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ARS Home » Southeast Area » Houma, Louisiana » Sugarcane Research » Research » Publications at this Location » Publication #340558

Title: Billet-planted sugarcane responds positively to chemical seed treatments

item White, Paul
item HOY, JEFFREY - LSU Agcenter
item Webber Iii, Charles
item GRAVOIS, KENNETH - LSU Agcenter

Submitted to: American Society of Sugar Cane Technologists
Publication Type: Abstract Only
Publication Acceptance Date: 4/10/2017
Publication Date: 6/14/2017
Citation: White Jr, P.M., Hoy, J.W., Webber III, C.L., Gravois, K., Waguespack Jr., H.L. 2017. Billet-planted sugarcane responds positively to chemical seed treatments [abstract]. Journal of the American Society of Sugar Cane Technologists. 37:48-49.

Interpretive Summary:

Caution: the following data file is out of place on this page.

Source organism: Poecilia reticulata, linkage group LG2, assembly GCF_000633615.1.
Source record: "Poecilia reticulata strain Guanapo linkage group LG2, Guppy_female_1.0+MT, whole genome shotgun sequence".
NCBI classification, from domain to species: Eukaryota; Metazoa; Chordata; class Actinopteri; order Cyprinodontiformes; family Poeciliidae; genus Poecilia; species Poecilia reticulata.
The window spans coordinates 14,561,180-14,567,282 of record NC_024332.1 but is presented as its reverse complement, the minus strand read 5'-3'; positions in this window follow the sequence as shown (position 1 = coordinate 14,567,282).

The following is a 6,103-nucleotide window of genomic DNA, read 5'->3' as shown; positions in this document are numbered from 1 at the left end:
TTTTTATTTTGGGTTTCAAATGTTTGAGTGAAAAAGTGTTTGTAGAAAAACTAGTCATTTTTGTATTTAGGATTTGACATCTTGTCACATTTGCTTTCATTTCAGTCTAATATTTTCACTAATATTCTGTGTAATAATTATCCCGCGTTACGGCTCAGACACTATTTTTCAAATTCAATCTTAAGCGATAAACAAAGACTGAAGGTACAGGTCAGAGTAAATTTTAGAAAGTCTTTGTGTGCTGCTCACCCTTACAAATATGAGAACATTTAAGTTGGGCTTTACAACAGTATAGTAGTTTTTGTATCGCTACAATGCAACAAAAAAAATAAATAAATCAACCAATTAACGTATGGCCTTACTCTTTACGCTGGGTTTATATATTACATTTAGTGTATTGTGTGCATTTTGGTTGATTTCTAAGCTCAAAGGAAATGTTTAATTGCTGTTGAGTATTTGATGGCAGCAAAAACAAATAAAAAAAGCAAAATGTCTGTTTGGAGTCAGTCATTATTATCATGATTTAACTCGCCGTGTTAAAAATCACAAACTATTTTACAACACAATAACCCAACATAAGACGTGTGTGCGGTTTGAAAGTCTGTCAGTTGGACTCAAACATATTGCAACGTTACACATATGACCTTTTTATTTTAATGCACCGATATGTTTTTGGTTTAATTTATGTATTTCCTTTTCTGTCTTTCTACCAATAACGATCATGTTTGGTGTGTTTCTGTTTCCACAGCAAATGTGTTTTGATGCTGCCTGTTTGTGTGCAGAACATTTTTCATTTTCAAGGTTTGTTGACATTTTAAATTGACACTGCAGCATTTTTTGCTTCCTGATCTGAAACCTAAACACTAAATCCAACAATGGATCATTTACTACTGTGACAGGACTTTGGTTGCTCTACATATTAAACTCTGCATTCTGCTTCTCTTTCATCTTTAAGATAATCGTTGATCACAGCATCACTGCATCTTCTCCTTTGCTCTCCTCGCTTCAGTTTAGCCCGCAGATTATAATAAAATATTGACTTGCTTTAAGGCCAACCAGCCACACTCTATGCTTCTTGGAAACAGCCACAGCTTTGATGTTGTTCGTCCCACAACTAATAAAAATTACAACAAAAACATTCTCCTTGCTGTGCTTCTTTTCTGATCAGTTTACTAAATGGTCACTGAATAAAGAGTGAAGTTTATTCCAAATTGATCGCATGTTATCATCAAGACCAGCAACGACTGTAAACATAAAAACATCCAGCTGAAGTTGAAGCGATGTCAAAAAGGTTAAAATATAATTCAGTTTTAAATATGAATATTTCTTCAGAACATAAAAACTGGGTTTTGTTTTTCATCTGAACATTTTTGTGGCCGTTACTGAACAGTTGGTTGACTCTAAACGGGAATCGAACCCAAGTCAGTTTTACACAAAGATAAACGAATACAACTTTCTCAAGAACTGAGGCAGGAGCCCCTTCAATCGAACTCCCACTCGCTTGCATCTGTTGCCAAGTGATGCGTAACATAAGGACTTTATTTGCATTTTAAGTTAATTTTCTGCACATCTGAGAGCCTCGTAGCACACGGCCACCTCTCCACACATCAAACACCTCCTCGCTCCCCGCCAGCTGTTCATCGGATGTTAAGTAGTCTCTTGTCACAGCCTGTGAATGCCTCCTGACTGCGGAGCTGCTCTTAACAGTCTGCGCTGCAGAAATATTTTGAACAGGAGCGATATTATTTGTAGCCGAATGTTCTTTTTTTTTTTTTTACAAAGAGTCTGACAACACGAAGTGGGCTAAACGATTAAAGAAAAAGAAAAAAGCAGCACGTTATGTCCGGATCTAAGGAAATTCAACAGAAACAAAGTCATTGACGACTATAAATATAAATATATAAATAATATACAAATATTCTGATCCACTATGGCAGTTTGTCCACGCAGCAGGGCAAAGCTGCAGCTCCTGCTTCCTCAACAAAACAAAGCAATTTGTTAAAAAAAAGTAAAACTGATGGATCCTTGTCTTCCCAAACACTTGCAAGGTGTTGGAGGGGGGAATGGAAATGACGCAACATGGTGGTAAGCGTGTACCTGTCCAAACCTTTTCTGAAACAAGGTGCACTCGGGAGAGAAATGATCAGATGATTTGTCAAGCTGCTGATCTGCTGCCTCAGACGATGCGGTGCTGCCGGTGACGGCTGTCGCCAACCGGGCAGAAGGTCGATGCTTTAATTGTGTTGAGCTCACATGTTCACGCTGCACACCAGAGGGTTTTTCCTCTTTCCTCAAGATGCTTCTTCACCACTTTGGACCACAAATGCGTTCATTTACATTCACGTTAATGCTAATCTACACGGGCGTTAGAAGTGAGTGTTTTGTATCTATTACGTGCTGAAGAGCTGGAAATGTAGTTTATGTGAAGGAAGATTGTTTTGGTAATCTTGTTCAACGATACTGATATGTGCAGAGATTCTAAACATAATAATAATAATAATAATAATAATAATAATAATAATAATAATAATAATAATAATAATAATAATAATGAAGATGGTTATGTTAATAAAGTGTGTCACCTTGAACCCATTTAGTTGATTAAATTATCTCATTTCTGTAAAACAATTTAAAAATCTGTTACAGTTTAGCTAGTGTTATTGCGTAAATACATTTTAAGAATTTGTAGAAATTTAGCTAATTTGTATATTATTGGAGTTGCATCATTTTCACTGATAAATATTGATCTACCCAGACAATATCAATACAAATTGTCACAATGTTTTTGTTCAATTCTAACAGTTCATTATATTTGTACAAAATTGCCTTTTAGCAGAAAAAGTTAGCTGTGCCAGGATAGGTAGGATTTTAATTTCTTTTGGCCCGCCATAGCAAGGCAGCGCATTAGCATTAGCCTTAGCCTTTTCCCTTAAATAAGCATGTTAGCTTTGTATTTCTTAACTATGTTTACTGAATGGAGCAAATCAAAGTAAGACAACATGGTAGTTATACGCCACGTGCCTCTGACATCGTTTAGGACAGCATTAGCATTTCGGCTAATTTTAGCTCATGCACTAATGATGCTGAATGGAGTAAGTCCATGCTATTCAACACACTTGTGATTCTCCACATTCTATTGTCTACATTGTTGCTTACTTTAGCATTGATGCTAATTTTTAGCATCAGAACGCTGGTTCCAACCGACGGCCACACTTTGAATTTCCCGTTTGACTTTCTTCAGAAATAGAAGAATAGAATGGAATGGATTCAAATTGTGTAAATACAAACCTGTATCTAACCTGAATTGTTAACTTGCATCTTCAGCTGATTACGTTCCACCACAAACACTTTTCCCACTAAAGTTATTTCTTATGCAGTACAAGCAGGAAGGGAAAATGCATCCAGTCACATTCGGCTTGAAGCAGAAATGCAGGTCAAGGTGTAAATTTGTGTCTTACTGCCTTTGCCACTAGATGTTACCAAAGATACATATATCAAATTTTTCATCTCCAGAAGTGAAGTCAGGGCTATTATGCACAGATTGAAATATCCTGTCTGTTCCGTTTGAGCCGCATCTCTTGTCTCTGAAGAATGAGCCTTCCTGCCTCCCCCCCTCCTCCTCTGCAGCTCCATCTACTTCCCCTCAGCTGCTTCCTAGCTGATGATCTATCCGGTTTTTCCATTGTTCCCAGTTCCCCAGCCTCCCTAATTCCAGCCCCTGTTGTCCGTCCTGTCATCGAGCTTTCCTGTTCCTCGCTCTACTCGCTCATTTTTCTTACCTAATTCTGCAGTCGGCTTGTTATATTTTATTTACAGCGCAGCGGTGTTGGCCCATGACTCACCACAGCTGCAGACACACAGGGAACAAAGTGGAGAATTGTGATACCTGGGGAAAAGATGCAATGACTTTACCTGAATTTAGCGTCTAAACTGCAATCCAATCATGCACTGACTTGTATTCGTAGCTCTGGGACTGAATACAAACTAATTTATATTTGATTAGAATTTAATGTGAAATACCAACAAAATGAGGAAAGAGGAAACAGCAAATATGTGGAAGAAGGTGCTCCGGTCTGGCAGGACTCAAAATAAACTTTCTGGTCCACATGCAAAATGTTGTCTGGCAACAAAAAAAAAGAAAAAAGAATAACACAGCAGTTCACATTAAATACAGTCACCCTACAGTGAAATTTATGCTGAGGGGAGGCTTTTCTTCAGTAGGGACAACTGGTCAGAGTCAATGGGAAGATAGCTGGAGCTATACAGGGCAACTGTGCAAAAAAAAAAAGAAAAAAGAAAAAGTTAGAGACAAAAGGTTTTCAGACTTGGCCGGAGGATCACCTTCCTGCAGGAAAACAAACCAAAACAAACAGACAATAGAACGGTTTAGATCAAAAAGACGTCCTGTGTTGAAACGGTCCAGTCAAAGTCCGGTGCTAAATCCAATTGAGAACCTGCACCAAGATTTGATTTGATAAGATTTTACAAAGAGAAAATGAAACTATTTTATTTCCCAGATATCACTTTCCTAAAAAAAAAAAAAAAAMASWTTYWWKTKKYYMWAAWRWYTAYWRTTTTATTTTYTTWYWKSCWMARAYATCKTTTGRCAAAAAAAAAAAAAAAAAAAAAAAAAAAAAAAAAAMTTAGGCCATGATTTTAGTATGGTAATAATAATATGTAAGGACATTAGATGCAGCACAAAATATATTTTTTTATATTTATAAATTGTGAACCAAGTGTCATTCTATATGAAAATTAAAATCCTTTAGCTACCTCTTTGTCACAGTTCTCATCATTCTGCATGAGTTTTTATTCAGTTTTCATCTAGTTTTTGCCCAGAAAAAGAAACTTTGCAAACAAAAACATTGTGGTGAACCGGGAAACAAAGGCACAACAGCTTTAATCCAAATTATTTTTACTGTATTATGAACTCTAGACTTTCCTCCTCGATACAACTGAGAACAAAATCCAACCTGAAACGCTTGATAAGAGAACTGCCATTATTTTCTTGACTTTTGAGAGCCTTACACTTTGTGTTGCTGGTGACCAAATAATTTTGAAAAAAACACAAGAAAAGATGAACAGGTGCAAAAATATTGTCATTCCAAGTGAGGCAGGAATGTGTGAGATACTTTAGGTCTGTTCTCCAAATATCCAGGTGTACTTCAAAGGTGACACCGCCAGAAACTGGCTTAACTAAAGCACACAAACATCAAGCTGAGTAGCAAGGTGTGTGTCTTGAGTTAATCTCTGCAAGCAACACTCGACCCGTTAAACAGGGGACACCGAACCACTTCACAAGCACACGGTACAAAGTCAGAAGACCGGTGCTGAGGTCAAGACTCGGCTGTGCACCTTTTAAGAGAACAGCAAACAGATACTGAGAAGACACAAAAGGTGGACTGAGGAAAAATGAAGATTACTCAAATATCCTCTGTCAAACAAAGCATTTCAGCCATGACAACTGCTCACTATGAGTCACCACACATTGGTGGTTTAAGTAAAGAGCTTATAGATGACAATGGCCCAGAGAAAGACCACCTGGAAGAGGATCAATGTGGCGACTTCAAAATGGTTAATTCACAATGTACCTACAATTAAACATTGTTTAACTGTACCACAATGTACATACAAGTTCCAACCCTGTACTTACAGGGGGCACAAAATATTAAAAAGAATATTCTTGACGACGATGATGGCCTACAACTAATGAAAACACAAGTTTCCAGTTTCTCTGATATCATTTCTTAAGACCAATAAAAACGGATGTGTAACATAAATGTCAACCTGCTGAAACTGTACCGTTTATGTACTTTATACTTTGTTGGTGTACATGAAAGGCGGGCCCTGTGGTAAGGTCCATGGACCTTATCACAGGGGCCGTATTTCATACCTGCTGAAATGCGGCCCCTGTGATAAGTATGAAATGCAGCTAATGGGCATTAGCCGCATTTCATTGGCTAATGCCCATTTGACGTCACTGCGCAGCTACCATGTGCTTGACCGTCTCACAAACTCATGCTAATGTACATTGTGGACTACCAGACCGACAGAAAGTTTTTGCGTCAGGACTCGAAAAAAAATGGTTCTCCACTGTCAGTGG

Technical Abstract: Louisiana’s 2015 sugarcane crop was worth over $750 million and generated $2 billion in direct economic impact to the state. One of the biggest variable expenses was planting. Seed cane is costly to grow because it occupies land that could produce cane destined for a mill. Whole stalk seeding rates exceeding 8 Mg ha-1 are necessary to balance abiotic and biotic stresses arising from a short, 9-month growing season, saturated soils, and cold winter temperatures. Whole stalk harvesting equipment and hand planting labor are becoming scarce, so a viable alternative is needed. Planting cane billets, typically comprised of 3-4 internodes, is an alternative that uses a grower’s existing harvest and planting equipment with a few modifications. However, billets are reported to be more susceptible to post-plant disease and decay, when compared to whole stalks, and often exhibit lower ratoon yields. Therefore, at-planting chemical seed treatments were evaluated for improving billet cane plantings. Field trials were planted in 2014 at the USDA-ARS Ardoyne Farm in Schriever, LA, and the LSU Sugar Research Station in St. Gabriel, LA. Billets of ‘HoCP 96-540’ were cut with a combine then counted, separated, and dip-treated with: “U” Uniform® fungicide (Azoystrobin, 28.2%; Mefenoxam, 10.9%), “D” Dynasty® fungicide (Azoxystrobin, 3.2%; Fludioxonil, 2.0%; and Mefenoxam, 0.4%), “Q” Quadris Xtra® fungicide (Azoxystrobin, 18.2%; Cyproconazole, 7.3%), “C” Cruiser® insecticide (Thiamethoxam 47.6%), “U+C”, “D+C”, “Q+C”, or “P” Pine-Sol®. Non-treated whole stalk “WS” and billet “NB” checks were also included. Cane was harvested after 15 months (plant-cane crop) and 28 months (first ratoon crop). Yield varied by treatment and location. The highest plant-cane yield was observed at both locations for billets treated with Q+C (USDA, 150 Mg ha-1; LSU, 119 Mg ha-1) and Q (USDA, 139 Mg ha-1; LSU, 114 Mg ha-1). Whole stalk yields were similar at both locations (mean of 104 Mg ha-1) and lower than Q+C and Q at the USDA farm but not the LSU station. Non-treated billet plant-cane yield was higher at the USDA farm (107 Mg ha-1), when compared to the LSU station (77 Mg ha-1). The stalk sucrose concentration (0.11 kg kg-1) was similar in plant cane across location and treatment. Differences in sugar yield followed a similar trend as cane yield. Sugar yields for Q+C and Q were 15 420 kg ha-1 (USDA) and 13 340 kg ha-1 (LSU), and 16 000 kg ha-1 (USDA) and 12 970 kg ha-1 (LSU), respectively. In the first-ratoon crop, the treatment, but not the location, affected cane yield. Billets treated with Q+C (91 Mg ha-1, 9350 kg ha-1), U+C (86 Mg ha-1, 9220 kg ha-1), or D+C (85.2 Mg ha-1, 8715 kg ha-1) out yielded NB (70 Mg ha-1, 6990 kg ha-1), U (68 Mg ha-1, 7140 kg ha-1), WS (68 Mg ha-1, 6500 kg ha-1), and P (59 Mg ha-1, 5650 kg ha-1). Second ratoon cane will be harvested in the fall of 2017. Further testing is underway to confirm the results reported here that suggest seed treatment chemicals, particularly combinations of fungicides and insecticide, can provide improved billet planting yields comparable to whole stalk planting.